What is this game about?
Wars of Marcus Aurelius, designed by Robert DeLeskie and published by Hollandspiele, is a light war game that simulates the Marcomannic Wars, which Marcus Aurelius waged for roughly the last 14 years of his life. Your job is to push three barbarian tribes—the Marcomanni, the Quadi, and the Iazyges—back to their home territory, and then defeat them on their own turf. If all three tribes are subdued at the beginning of an in-game year, then you win. However, if the Marcomanni reach Rome, you automatically lose. You can also lose the game by running out of "Imperium Points," in which case you are usurped because your own people think you are doing a bad job. And if the game draws out too long, you can lose by running out of time—the game begins in 170 CE and ends in 180, the year Marcus Aurelius died. If you haven't taken care of the barbarians by then, you don't win.
The game itself is a fun mixture of risk taking and hand management. Each year, you will draw cards (fewer and fewer each season) that can be played for the events on them, or to execute certain in-game actions such as battling, building forts, or rearranging your legions. The barbarians will play cards of their own, which will either help them to advance across the Danube or force you to deal with problems such as plague, scandal at home (oh, Faustina!), and even conflicts on other fronts in the Empire. Battles are decided by a roll of the dice, and while you can prepare yourself strategically, only rarely can you guarantee victory.
How does it play solo?
Wars of Marcus Aurelius is a solitaire-only game. Enjoy being catered to!
I truly enjoy Wars of Marcus Aurelius. As a Roman history enthusiast, I found a lot of little references in this game that made it extra fun. There are cards about Empress Faustina's scandals, about Marcus Aurelius's embarrassing obsession with Alexander of Abonoteichus, and about other historical figures and conflicts that were fun to see outside of the pages of a history book. This game's theme and its mechanics match up beautifully—you really do feel the frustration of making progress against the barbarians, only to have them regroup and return year after year.
Gameplay in Wars of Marcus Aurelius is excellent. Choosing how to deploy your cards is always tense, especially when you need to get a lot done but also have a hand of cards filled with juicy special actions that you could take instead. It's crucial to build up forts and keep them in supply, but you will always have more immediate concerns, such as an advancing tribe or a dip in your Imperium Points. And on top of that, there are plenty of faraway conflicts to draw off your commanders and some of your legions. Even a pacified tribe will rebel again if you don't maintain your presence in their territory, so you are never truly safe on any front!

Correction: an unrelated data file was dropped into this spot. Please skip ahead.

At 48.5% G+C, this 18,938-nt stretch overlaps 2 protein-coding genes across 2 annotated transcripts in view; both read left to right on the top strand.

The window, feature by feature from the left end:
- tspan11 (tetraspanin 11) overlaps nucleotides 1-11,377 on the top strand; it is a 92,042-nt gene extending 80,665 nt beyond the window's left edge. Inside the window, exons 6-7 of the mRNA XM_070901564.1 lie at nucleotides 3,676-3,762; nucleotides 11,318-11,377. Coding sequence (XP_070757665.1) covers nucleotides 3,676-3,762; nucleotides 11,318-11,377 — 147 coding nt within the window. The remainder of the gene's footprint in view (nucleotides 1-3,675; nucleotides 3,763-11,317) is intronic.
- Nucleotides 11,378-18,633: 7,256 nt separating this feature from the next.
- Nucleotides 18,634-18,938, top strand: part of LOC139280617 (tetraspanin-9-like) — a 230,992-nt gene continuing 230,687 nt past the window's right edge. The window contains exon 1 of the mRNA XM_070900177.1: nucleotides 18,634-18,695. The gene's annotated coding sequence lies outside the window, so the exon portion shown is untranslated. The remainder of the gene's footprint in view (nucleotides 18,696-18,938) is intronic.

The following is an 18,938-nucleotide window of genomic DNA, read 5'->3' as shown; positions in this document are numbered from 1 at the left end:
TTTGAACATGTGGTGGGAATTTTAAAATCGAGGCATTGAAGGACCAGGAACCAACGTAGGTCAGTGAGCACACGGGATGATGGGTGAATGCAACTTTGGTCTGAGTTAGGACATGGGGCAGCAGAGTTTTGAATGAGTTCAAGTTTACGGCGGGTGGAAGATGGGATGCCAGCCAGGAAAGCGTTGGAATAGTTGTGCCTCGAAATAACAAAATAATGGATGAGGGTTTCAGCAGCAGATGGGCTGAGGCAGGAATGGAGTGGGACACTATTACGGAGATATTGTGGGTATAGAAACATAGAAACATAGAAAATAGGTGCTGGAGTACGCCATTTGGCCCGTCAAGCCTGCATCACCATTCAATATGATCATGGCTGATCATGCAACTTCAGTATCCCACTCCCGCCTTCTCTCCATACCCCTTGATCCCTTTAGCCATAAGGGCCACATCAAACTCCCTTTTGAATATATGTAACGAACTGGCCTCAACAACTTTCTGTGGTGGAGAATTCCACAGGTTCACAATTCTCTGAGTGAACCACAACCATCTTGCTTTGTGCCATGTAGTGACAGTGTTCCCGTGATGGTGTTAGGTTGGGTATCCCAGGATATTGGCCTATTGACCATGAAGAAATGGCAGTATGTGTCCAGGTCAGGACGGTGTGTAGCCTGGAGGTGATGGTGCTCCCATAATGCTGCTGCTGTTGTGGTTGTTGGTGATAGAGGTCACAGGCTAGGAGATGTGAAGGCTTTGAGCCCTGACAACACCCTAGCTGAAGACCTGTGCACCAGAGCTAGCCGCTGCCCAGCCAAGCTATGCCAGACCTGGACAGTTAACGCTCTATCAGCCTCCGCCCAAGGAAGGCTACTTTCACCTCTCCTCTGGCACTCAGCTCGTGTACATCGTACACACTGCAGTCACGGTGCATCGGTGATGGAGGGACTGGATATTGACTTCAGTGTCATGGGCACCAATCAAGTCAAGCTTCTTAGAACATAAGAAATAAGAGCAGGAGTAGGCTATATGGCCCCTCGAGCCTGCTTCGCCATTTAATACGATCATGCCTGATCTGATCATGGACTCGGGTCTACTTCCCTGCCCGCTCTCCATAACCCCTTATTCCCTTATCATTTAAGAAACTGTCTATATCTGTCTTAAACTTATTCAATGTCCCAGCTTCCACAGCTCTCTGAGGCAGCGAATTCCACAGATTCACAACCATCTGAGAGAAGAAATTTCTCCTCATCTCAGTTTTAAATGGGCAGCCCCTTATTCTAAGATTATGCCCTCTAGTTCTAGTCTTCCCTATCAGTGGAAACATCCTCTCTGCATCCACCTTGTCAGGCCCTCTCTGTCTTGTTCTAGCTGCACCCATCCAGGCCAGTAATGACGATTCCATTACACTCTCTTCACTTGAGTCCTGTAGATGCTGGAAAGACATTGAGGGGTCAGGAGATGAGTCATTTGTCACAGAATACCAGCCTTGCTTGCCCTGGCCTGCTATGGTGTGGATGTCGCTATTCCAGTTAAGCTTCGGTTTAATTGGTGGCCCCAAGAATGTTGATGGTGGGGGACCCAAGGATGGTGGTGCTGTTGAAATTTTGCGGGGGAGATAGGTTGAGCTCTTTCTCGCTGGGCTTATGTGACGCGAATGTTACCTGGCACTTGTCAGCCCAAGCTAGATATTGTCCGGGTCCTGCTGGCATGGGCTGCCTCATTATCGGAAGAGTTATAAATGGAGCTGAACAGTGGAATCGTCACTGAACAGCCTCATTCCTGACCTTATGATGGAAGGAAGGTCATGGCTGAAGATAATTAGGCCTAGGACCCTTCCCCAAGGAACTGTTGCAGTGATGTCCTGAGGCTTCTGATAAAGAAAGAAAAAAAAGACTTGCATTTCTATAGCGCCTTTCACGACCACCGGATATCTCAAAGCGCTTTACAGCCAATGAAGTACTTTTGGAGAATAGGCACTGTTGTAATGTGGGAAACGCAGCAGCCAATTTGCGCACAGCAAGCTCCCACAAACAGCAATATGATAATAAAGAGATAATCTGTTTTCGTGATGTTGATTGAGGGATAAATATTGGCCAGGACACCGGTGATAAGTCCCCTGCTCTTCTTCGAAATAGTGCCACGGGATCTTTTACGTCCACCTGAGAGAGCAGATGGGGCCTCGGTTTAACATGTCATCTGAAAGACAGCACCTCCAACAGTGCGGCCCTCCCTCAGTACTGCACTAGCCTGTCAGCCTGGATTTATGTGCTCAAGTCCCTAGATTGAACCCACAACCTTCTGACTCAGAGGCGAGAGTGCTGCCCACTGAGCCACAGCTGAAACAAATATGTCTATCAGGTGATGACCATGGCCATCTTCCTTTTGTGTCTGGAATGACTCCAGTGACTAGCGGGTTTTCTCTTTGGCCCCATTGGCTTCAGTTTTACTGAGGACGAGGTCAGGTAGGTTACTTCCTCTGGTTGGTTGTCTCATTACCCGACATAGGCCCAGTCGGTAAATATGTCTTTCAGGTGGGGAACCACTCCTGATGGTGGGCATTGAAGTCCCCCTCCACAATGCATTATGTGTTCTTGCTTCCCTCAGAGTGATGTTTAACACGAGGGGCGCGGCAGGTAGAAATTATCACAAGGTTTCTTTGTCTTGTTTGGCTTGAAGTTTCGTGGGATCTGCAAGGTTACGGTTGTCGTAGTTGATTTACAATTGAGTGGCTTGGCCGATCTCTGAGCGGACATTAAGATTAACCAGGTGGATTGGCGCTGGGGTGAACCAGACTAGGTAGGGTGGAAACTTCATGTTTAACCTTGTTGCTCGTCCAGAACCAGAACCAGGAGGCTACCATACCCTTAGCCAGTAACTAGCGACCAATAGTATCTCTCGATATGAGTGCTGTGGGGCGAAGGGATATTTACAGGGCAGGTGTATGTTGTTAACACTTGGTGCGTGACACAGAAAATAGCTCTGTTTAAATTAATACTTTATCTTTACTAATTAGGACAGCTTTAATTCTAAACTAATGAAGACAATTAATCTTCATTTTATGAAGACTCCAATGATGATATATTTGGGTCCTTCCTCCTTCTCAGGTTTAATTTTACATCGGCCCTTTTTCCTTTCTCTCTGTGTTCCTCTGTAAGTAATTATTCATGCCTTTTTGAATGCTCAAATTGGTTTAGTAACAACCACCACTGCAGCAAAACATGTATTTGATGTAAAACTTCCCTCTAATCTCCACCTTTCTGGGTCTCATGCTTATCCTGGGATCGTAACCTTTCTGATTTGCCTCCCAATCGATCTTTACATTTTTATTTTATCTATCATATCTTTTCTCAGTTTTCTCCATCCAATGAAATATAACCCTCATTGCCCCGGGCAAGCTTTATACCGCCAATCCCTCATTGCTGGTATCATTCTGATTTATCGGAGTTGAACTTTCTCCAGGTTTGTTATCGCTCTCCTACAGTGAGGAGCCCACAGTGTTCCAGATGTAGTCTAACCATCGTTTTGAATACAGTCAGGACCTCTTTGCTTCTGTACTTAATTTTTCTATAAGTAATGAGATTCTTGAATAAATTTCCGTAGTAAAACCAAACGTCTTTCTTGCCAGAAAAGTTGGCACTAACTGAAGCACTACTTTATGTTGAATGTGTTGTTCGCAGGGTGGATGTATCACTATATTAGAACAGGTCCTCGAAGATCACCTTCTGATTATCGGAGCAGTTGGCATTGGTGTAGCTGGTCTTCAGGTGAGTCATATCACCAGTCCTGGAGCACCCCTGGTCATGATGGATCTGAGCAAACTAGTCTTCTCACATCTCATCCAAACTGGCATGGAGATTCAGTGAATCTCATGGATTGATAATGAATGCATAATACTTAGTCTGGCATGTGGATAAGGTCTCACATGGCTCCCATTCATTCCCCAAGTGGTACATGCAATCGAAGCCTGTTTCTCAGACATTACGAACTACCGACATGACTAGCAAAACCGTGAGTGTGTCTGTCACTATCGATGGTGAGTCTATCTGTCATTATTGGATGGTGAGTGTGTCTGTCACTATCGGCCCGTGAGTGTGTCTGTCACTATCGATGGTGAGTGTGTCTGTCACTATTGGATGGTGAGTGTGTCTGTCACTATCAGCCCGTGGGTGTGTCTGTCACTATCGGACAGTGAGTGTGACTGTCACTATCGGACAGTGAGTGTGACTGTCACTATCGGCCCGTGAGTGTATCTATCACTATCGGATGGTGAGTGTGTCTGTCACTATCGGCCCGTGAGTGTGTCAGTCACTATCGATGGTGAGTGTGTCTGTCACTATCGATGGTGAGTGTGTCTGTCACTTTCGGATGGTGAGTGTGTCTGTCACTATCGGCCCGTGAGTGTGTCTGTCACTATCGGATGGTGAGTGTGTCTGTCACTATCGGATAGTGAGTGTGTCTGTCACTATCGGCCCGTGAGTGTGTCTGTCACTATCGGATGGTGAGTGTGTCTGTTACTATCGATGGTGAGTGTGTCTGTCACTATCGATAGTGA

I have minor quibbles with this game. After a few plays, I found myself following the same basic strategy every time—try to crush the Marcomanni as quickly as possible, then hold them down while cleaning up the other two tribes. A war on three fronts is just too much to sustain. There is also the occasional round that drags because you didn't pull great cards and the barbarians didn't do anything too spicy, either. But this is a war simulation, and it's not as though every season in a real war is going to be full of drama. And if you hate to be at the mercy of the dice, beware, because no matter how well you prepare, there will be situations when the dice are against you—or when you will draw the worst possible cards!
All in all, I think Wars of Marcus Aurelius is a fantastic solo game. It is always engaging, it doesn't outstay its welcome (especially if you lose early... ouch), and it's the right weight for when I want a challenge but don't want to spend my entire evening on a single board game. Playing Wars of Marcus Aurelius has also gotten me interested in playing more and heavier war games, because it has been such a pleasant excursion into the genre. If you are looking to dip your toes in with a light war game, I can wholeheartedly recommend this one.
Do I recommend it?
Absolutely. Wars of Marcus Aurelius is becoming a go-to solo game for me, and I have really been racking up the plays. The tension as you draw barbarian cards, the agony of deciding what to do with your own hand, and the challenge of distributing your legions and leaders correctly doesn't get old.
Overall rating: 4.5 (I will reassess in a year to see if this game is a true love of mine)
5 stars — I love it!
4 stars — I really like it.
3 stars — I like it.
2 stars — It's okay.
1 star — Meh.